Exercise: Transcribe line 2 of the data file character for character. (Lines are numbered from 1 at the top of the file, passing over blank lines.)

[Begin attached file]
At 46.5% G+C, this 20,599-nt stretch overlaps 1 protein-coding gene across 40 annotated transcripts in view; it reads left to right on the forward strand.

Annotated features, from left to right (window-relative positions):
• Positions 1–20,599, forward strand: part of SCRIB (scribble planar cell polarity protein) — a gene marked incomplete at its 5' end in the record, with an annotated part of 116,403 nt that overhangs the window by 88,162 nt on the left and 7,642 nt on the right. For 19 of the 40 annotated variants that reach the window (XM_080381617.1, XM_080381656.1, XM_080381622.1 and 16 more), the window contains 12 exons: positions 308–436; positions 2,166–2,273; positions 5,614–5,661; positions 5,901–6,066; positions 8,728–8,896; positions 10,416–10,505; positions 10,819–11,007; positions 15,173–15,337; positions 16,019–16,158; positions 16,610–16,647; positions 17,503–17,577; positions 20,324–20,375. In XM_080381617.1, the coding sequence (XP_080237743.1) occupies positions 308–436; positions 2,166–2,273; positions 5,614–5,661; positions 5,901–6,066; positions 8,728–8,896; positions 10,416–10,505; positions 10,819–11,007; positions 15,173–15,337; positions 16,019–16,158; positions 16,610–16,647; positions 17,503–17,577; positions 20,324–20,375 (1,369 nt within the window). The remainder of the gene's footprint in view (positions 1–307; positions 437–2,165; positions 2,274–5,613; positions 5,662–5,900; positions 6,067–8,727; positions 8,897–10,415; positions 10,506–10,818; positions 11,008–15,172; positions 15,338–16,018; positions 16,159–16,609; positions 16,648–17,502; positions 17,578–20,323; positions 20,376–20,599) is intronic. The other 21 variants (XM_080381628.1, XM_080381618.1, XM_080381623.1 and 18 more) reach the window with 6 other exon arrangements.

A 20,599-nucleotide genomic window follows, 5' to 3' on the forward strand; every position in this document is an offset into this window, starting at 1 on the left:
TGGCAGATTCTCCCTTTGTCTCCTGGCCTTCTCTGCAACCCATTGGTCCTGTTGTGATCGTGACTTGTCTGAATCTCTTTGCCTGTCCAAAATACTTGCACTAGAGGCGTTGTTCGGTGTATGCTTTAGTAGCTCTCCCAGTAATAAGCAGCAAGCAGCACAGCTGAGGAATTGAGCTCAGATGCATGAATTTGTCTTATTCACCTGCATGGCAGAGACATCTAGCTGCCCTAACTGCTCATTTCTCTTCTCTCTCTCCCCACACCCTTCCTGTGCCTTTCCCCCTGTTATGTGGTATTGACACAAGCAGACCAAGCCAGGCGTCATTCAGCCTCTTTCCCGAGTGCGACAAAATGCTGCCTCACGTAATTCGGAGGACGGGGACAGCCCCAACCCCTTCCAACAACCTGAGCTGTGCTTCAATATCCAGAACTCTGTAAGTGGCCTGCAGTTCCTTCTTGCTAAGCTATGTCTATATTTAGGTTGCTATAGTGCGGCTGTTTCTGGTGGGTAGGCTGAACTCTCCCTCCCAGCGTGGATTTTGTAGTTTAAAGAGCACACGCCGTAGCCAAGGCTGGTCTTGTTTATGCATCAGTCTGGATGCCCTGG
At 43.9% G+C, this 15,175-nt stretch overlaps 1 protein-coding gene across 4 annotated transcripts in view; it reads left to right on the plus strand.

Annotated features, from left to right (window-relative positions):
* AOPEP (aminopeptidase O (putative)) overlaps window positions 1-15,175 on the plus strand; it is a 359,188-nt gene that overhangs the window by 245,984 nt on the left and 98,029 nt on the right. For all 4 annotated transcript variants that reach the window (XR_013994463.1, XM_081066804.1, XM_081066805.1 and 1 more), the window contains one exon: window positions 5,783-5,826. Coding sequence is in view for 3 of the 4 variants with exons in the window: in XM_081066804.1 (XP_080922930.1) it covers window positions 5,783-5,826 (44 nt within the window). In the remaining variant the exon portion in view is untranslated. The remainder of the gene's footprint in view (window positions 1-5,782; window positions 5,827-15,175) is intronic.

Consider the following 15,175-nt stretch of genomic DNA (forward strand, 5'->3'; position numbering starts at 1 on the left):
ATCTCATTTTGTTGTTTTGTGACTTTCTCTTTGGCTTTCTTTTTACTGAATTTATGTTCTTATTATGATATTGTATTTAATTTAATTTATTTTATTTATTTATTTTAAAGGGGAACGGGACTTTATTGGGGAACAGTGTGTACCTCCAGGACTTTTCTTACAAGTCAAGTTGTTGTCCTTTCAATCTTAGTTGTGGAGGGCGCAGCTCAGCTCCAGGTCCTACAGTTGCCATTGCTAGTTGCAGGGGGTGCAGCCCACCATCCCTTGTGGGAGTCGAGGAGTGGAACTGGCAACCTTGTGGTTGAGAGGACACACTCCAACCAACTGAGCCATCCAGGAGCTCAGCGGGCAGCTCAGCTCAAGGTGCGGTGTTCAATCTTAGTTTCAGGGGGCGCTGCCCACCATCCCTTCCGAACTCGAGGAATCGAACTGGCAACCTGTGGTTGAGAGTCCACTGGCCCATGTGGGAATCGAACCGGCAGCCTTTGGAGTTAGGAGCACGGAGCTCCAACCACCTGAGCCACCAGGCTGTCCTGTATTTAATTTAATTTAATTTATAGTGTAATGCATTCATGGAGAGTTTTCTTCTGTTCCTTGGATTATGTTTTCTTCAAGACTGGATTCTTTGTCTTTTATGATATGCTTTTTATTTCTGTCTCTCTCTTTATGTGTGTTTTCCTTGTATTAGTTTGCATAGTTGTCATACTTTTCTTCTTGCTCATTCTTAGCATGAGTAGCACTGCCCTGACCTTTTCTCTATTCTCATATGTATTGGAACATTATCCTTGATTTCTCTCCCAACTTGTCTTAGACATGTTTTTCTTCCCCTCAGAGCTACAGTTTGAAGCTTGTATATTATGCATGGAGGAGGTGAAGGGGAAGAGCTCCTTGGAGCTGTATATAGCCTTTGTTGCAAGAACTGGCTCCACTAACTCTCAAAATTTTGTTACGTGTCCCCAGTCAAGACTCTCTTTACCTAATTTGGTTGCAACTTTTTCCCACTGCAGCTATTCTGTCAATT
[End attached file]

Annotated features, from left to right (window-relative positions):